KABUL, Afghanistan — The first day of January isn’t celebrated as the beginning of the year in Afghanistan, but since the American invasion, it’s become a new kind of holiday — a de facto birthday for thousands of Afghans who don’t know when they were born.
During protracted wars in the 1980s and ‘90s, the government didn’t have a system in place to register births. Because identification cards and driver’s licenses weren’t standard in this impoverished nation, families saw no reason to record the exact dates. Government paperwork asked only for an approximate birthday on the Islamic calendar.
But when the United States and its NATO allies arrived, they brought with them a flurry of job opportunities, visa applications and websites that all required a specific birthday on the Roman calendar.
“Those of us who don’t know when we were born selected January first,” said a U.S. Army interpreter named Tariq, who first wrote the date on his job application with the military and would repeat it when he applied for a visa, and whenever anyone asked. “It was very easy to remember.”
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Like many Afghans, Tariq, who requested that his last name not be used to avoid Taliban threats, has only a vague sense of his birthday, which coincided with the country’s collapse into civil war in the early ‘90s.
As Internet access became more widespread, with 3G networks advertised in the country’s major cities, the question of birthdays arose with even greater frequency. Urban Afghans were quick to create accounts on Facebook, Twitter and Gmail, all of which ask for the registrant’s date of birth.
In the digital age, the collective birthday has become something of an inside joke here, as young Afghans send each other messages to celebrate.
“Happy birthday to 30 friends … whose birthdays are tomorrow on the first of January,” Barat Ali Batoor, an Afghan refugee in Australia, wrote on Facebook.
“In two days, it’s every Afghan’s birthday,” Mohammad Hassanzai, an Afghan living in London, tweeted on Dec. 30.
Some worry that the lack of official birth registration — a problem that persists today, particularly in rural parts of the country — could have serious implications.
“Birth registration is instrumental in safeguarding other human rights because it provides the official ‘proof’ of a child’s existence,” said a 2007 United Nations report on the topic, which singled out Afghanistan.
Those records are helpful in reuniting families after conflicts or natural disasters, as well as helping children apply for refugee status. It also makes it easier to conduct a national census — an enormous challenge here.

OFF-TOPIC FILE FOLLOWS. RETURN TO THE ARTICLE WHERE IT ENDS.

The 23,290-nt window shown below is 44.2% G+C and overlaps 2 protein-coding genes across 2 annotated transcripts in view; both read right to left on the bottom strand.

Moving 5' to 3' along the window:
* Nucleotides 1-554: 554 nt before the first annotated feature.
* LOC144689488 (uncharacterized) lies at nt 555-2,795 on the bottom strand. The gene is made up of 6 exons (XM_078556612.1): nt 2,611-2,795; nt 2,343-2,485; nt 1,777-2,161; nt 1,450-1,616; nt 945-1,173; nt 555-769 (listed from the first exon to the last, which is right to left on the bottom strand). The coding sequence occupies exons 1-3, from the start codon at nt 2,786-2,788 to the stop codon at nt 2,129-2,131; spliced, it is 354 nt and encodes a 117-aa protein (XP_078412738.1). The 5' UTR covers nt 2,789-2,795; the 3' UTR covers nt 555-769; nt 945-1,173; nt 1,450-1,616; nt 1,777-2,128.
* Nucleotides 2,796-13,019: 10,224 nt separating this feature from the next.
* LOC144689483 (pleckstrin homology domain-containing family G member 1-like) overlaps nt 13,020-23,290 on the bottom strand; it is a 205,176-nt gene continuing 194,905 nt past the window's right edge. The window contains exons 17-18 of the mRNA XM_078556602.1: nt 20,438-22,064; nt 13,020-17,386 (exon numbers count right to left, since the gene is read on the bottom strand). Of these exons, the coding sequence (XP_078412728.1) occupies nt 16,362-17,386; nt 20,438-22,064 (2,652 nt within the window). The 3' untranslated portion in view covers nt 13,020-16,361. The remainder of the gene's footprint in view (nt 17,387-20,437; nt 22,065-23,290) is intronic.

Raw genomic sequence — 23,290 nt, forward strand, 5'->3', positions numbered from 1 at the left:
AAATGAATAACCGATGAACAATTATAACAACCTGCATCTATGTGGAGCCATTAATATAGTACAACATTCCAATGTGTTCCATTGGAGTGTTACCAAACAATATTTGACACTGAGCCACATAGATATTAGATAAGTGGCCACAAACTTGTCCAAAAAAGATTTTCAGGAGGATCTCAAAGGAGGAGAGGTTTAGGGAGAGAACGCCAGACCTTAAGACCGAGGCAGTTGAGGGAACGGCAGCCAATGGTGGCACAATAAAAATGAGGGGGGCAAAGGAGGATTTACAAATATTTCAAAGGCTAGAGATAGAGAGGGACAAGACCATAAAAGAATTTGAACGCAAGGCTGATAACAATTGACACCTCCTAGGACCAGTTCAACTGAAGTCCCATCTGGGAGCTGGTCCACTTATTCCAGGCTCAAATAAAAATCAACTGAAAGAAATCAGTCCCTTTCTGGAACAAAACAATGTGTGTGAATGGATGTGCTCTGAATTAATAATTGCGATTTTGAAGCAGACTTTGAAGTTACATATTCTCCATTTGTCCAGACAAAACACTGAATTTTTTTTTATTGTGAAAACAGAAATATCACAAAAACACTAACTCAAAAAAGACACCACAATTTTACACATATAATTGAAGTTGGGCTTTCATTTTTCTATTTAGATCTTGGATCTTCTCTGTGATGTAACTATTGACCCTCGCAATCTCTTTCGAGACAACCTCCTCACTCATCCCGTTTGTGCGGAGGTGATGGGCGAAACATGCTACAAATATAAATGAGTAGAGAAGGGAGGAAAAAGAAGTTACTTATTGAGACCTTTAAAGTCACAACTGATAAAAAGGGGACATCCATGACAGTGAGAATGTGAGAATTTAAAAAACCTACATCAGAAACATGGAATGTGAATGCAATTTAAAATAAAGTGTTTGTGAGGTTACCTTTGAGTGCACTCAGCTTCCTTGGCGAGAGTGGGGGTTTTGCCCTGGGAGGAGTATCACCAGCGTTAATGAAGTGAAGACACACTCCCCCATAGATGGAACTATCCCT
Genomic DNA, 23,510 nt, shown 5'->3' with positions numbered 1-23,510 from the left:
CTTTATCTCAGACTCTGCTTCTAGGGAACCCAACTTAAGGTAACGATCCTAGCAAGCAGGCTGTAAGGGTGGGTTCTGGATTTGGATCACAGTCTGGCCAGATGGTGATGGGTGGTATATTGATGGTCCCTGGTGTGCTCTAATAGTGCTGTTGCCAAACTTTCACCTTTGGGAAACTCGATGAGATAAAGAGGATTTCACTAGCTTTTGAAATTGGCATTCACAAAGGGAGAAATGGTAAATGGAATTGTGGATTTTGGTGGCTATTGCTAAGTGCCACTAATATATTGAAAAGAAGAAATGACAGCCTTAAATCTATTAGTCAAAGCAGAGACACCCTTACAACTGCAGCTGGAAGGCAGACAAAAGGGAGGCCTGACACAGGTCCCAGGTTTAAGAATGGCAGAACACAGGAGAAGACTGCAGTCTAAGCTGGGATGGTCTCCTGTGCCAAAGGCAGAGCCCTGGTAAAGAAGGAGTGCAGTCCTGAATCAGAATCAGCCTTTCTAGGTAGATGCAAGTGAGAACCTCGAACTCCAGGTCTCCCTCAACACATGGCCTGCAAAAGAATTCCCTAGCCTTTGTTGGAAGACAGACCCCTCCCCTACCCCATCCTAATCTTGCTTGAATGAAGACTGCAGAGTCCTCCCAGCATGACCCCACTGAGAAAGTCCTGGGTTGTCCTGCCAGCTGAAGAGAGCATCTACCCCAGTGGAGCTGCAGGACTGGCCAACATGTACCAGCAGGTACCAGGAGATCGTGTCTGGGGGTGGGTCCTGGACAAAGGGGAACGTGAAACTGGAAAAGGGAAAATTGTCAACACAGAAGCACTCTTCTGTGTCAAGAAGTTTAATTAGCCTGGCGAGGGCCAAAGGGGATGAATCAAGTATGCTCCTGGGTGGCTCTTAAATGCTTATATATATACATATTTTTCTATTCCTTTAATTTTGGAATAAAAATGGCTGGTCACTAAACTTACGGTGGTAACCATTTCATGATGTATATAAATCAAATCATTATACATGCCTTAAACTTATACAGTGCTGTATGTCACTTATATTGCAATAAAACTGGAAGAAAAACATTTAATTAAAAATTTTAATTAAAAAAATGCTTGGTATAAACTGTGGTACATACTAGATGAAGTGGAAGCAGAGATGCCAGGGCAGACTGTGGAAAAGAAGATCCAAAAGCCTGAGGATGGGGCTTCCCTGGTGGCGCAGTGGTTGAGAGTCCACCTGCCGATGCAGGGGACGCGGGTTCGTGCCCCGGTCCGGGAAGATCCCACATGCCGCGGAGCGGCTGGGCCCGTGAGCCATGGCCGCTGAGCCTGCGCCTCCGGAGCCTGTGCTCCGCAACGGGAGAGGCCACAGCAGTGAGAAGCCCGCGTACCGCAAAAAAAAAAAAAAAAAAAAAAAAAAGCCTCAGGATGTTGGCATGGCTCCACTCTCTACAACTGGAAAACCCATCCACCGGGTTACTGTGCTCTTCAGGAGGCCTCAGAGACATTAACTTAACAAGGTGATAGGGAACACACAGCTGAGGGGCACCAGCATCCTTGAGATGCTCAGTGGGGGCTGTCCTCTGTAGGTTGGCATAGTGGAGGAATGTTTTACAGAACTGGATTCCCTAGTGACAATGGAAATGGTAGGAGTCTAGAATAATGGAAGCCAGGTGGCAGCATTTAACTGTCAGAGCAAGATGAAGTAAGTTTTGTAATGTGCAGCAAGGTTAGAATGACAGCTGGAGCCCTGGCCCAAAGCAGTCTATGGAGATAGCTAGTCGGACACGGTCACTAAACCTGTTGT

“In Afghanistan, even though national legislation requires registration of children at birth, 23 years of conflict decimated both the administrative mechanisms and the social institutions that support them,” the report said.
Afghanistan isn’t the only war-torn nation whose citizens have chosen Jan. 1 as a makeshift birthday. In Vietnam, Somalia and Sudan, thousands wound up with the same birth date.
In some cases, the State Department chose it for them. The department has bestowed that birthday upon more than 200,000 refugees since the Vietnam War, according to several estimates.
“These approximated birth dates allow the government to administer benefits and track and control immigration flow, but they lack both certainty and accuracy,” wrote Ross Pearson in December in the Minnesota Law Review.
As U.S. immigration attorneys have accepted hundreds of visa applications, they noticed that many of their clients had already filled in their date of birth as Jan. 1.
Young Afghans in particular have coalesced proudly around it — a modern celebration that is also an implicit acknowledgment of their country’s troubles.
The country’s famous actors, such as Basir Mujahid, its athletes, such as cricket player Hasti Gul Abid, and its politicians, such as Mohammad Daud Daud, the former police chief of northern Afghanistan, all publicly celebrate their birthdays on Jan. 1.
Many Afghans, particularly the young, digitally savvy generation, remain curious about their true birthdays. But their parents don’t offer much clarity, or at least enough to warrant a change.
“I’m not sure,” said Hussain. “I think it was some time in the spring.”